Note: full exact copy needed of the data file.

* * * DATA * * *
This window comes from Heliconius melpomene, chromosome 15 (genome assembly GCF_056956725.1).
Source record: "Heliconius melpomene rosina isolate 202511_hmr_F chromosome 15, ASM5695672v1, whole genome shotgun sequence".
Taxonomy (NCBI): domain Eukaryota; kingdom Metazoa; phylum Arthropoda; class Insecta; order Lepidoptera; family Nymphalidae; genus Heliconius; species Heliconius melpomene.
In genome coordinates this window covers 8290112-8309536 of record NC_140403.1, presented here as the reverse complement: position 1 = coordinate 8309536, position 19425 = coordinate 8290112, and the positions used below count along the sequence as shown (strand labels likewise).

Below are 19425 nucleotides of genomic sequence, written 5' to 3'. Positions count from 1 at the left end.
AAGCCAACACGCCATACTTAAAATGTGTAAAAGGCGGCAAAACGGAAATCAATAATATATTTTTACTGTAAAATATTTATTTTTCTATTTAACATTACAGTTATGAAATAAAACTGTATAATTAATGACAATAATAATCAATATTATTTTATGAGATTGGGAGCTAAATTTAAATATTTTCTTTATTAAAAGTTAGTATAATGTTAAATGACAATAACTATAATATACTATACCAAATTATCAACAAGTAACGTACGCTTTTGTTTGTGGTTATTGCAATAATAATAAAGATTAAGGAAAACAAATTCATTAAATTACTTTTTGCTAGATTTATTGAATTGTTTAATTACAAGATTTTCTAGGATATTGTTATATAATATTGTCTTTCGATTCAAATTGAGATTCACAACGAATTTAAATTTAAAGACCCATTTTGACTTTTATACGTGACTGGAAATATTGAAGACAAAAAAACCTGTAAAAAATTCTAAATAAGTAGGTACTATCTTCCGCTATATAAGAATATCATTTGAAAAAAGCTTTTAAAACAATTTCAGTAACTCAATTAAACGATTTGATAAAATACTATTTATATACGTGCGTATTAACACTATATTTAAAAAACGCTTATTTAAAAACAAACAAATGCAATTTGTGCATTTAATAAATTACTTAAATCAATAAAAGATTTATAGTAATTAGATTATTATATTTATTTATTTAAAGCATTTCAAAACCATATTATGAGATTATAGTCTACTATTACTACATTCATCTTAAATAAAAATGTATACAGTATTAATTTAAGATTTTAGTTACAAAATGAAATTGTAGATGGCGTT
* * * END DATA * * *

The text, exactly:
This window comes from Heliconius melpomene, chromosome 15 (genome assembly GCF_056956725.1).
Source record: "Heliconius melpomene rosina isolate 202511_hmr_F chromosome 15, ASM5695672v1, whole genome shotgun sequence".
Taxonomy (NCBI): domain Eukaryota; kingdom Metazoa; phylum Arthropoda; class Insecta; order Lepidoptera; family Nymphalidae; genus Heliconius; species Heliconius melpomene.
In genome coordinates this window covers 8290112-8309536 of record NC_140403.1, presented here as the reverse complement: position 1 = coordinate 8309536, position 19425 = coordinate 8290112, and the positions used below count along the sequence as shown (strand labels likewise).

Below are 19425 nucleotides of genomic sequence, written 5' to 3'. Positions count from 1 at the left end.
AAGCCAACACGCCATACTTAAAATGTGTAAAAGGCGGCAAAACGGAAATCAATAATATATTTTTACTGTAAAATATTTATTTTTCTATTTAACATTACAGTTATGAAATAAAACTGTATAATTAATGACAATAATAATCAATATTATTTTATGAGATTGGGAGCTAAATTTAAATATTTTCTTTATTAAAAGTTAGTATAATGTTAAATGACAATAACTATAATATACTATACCAAATTATCAACAAGTAACGTACGCTTTTGTTTGTGGTTATTGCAATAATAATAAAGATTAAGGAAAACAAATTCATTAAATTACTTTTTGCTAGATTTATTGAATTGTTTAATTACAAGATTTTCTAGGATATTGTTATATAATATTGTCTTTCGATTCAAATTGAGATTCACAACGAATTTAAATTTAAAGACCCATTTTGACTTTTATACGTGACTGGAAATATTGAAGACAAAAAAACCTGTAAAAAATTCTAAATAAGTAGGTACTATCTTCCGCTATATAAGAATATCATTTGAAAAAAGCTTTTAAAACAATTTCAGTAACTCAATTAAACGATTTGATAAAATACTATTTATATACGTGCGTATTAACACTATATTTAAAAAACGCTTATTTAAAAACAAACAAATGCAATTTGTGCATTTAATAAATTACTTAAATCAATAAAAGATTTATAGTAATTAGATTATTATATTTATTTATTTAAAGCATTTCAAAACCATATTATGAGATTATAGTCTACTATTACTACATTCATCTTAAATAAAAATGTATACAGTATTAATTTAAGATTTTAGTTACAAAATGAAATTGTAGATGGCGTT